The surveys were available only for a period of 6 years, which may be too short to expect significant changes in inequalities. To continue monitoring trends in adolescent health inequality for longer periods is desirable. Also, the data analysed are representative of Brazilian state capitals, not the whole country. State capitals are highly urbanised cities and more developed than other cities; therefore, these results may not be generalisable to small cities and rural areas. However, state capitals are the most populous and unequal areas of Brazil,40 making them important settings for studying inequality trends, and meaning they can act as sentinels to the country as a whole.
Brazil is facing a huge economic recession since 2015, which deepened in 2016. Unemployment and inflation have increased and people’s purchasing power has been reduced, with the poor especially affected. Therefore, it will be vital to continue monitoring the trends observed in this study and take action to prevent exacerbation of existing inequalities.
Policy makers and researchers should be alert to the fact that possible reductions in health risky behaviours may be unbalanced between social groups and even be increasing in disadvantaged social groups while decreasing on average.22 In this study, we found that the gap between poor adolescents and wealthy adolescents is reducing for lifestyle behaviours such as fruit consumption, while it is increasing for violent behaviours. For alcohol, irregular bean consumption and regular soft drink consumption, we found that the gap between social groups is narrowing, although represented by a reduction in these risk behaviours among the rich and an increase among poor adolescents.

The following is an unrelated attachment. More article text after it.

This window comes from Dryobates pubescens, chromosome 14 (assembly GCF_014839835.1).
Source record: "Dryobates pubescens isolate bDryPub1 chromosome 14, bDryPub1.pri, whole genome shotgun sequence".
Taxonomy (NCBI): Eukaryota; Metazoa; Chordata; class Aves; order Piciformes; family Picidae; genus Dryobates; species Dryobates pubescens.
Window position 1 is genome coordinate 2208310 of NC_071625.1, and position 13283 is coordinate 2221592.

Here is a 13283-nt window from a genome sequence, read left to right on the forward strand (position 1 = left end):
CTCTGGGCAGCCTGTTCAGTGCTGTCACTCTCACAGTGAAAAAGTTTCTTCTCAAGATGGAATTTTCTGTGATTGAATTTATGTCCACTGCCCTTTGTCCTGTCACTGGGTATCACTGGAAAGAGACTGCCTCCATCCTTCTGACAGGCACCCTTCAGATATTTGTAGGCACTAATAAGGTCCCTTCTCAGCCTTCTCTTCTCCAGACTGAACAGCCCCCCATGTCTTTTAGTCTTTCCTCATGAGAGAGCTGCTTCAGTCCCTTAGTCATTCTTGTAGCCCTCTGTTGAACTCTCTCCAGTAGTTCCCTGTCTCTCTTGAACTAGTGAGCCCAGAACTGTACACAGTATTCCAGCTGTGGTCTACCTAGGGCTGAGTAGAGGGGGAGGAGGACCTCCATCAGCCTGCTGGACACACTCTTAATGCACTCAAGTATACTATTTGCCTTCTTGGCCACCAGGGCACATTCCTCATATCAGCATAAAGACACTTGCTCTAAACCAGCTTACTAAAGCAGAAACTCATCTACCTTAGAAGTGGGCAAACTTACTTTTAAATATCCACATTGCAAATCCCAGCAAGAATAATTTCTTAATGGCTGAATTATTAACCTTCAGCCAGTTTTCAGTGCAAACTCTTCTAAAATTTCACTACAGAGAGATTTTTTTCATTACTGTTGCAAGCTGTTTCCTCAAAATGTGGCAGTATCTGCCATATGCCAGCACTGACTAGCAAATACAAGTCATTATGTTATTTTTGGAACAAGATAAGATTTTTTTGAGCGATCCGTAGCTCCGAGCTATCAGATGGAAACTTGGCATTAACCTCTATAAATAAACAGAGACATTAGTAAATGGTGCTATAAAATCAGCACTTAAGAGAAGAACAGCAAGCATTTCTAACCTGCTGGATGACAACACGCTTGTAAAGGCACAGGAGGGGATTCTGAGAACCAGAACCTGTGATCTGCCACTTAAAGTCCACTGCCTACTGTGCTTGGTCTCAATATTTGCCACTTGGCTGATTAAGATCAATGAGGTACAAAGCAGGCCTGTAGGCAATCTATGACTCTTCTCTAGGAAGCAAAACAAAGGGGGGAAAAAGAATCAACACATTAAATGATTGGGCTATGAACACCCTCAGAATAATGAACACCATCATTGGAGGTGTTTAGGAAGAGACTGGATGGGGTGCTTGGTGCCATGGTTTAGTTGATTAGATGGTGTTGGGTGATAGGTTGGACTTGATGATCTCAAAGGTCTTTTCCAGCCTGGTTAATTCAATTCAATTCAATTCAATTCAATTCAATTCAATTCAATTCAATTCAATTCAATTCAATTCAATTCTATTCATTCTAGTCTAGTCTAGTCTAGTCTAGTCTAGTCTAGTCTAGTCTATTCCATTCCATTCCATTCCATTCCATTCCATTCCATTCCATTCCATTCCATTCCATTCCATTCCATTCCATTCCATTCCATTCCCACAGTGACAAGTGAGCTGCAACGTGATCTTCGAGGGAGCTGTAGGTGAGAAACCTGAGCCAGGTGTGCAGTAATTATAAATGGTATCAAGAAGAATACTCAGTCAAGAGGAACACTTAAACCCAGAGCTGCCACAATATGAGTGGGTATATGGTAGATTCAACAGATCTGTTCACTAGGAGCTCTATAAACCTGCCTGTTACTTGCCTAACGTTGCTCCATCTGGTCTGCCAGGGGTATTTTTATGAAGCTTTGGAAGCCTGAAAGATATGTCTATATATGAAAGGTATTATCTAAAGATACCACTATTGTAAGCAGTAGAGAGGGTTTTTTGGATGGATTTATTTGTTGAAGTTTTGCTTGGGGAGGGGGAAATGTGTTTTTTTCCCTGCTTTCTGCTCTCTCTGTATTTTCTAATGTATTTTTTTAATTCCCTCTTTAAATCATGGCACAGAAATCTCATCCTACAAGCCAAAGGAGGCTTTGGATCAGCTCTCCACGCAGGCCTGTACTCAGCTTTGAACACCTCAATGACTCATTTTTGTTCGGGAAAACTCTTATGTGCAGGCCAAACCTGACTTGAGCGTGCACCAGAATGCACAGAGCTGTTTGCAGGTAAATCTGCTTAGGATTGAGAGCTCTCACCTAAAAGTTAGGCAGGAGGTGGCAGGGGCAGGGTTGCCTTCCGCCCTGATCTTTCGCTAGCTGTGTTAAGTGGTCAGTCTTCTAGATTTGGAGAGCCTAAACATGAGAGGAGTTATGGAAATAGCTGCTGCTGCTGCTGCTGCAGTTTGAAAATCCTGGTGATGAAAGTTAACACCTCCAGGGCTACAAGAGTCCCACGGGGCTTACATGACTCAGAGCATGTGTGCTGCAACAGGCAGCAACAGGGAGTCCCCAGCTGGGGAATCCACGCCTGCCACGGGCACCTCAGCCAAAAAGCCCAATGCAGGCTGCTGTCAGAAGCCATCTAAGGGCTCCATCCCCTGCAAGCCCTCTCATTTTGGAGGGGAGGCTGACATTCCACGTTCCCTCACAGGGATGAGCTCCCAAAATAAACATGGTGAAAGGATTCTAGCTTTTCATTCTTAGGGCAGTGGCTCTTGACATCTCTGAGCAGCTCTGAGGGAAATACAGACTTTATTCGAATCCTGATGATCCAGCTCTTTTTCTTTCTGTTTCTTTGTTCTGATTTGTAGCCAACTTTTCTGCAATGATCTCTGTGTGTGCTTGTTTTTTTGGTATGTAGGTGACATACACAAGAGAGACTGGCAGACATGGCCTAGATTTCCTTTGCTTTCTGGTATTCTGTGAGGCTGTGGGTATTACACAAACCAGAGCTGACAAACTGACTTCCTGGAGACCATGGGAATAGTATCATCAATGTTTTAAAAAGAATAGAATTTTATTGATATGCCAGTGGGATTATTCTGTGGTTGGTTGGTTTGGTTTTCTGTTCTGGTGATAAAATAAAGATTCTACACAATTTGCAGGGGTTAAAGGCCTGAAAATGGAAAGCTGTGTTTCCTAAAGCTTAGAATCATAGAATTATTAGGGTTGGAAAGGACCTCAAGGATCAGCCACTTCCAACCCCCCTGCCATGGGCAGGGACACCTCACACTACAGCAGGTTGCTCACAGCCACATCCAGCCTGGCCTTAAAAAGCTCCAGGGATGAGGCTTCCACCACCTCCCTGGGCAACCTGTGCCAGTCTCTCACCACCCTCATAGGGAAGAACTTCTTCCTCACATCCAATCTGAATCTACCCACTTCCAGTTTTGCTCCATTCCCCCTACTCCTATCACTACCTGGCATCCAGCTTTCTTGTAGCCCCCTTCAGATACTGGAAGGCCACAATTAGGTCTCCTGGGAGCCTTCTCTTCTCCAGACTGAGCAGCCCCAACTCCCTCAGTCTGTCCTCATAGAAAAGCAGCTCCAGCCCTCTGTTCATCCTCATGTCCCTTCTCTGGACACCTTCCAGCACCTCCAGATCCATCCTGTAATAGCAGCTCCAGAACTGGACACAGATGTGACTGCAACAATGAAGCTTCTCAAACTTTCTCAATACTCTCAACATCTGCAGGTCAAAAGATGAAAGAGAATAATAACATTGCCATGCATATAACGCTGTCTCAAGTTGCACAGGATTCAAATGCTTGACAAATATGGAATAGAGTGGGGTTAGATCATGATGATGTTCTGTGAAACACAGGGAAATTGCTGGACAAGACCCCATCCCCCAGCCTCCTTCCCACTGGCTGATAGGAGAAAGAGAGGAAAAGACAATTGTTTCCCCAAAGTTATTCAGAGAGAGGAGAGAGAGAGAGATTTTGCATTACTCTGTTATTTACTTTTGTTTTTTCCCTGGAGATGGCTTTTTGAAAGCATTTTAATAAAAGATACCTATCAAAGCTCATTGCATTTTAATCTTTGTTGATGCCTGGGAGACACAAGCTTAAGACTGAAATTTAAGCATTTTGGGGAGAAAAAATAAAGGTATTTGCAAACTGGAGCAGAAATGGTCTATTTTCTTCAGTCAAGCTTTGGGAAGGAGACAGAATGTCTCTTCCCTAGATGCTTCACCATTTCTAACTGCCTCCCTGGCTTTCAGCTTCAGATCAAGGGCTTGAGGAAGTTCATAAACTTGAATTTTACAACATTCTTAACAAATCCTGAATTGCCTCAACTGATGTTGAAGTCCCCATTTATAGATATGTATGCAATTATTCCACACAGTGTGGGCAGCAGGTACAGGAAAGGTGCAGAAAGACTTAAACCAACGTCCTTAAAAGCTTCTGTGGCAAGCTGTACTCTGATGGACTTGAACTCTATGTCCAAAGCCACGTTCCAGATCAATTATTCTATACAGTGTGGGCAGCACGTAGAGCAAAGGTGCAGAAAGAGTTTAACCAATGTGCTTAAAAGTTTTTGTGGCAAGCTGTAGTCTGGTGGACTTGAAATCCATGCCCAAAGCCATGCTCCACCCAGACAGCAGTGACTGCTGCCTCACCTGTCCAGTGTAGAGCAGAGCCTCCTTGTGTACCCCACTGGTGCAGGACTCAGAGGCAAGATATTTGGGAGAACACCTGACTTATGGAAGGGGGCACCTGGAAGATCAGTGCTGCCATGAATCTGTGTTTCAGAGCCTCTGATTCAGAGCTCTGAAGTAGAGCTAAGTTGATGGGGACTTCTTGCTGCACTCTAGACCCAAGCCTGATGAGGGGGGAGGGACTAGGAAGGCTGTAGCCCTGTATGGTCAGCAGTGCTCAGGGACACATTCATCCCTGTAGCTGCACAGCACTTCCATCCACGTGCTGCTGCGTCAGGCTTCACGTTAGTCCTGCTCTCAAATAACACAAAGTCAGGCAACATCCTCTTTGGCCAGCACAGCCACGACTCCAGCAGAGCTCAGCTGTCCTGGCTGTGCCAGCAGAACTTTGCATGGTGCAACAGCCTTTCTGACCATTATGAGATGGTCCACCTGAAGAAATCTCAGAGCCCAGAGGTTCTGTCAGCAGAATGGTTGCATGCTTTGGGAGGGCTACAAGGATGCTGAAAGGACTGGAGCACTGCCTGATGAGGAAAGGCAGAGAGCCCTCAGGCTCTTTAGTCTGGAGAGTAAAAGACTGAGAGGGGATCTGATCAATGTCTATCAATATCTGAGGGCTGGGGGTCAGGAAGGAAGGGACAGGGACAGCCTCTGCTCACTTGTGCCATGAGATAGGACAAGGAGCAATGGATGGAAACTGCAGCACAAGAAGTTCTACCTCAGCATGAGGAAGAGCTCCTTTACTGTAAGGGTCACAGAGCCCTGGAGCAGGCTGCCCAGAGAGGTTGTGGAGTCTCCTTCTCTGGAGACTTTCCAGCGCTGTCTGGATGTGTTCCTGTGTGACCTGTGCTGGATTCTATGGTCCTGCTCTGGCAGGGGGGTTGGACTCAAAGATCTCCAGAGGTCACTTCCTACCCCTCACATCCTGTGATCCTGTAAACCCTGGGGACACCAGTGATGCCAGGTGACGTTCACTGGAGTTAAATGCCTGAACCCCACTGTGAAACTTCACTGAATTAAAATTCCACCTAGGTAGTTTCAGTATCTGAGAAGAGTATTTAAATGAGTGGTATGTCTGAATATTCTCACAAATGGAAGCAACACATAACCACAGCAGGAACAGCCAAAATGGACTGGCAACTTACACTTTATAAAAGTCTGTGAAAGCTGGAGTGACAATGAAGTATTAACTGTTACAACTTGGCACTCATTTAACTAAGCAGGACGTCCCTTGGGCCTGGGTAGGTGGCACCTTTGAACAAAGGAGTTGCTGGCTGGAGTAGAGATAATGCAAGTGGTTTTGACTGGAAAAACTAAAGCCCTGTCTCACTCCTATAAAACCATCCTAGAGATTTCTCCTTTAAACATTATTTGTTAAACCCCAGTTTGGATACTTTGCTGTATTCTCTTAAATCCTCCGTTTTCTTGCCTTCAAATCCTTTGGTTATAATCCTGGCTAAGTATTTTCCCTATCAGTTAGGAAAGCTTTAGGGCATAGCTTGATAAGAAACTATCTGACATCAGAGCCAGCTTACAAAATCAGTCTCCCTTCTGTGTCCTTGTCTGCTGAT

Contributors CMA, LFMdR, RBL and AJDB conceptualised the study and were involved in the analysis and interpretation of the results. CZR was involved in data preparation, and designed and prepared the tables. SK and PACM were involved in the interpretation and discussion of results. The initial draft of the paper was prepared by CMA following extensive discussions and inputs from the other coauthors. All authors have reviewed, revised the manuscript and approved the final version.
Funding The present research received financial support from Brazilian National Council of Scientific and Technological Development (CNPq), 404905/2016-1, awarded to Catarina Machado Azeredo. Sao Paulo Research Foundation (FAPESP), grant #2016/21390-0 and #2014/25614-4 due to Leandro Fórnias Machado de Rezende.
Disclaimer The funders had no role in study design, data collection and analysis, decision to publish, or preparation of the manuscript.
Competing interests None declared.
Provenance and peer review Not commissioned; externally peer reviewed.
Data sharing statement The dataset of 2009, 2012 and 2015 PeNSE are publicly available at: https://www.ibge.gov.br/estatisticas-novoportal/sociais/educacao/9134-pesquisa-nacional-de-saude-do-escolar.html?=&t=microdados.
Patient consent for publication Not required.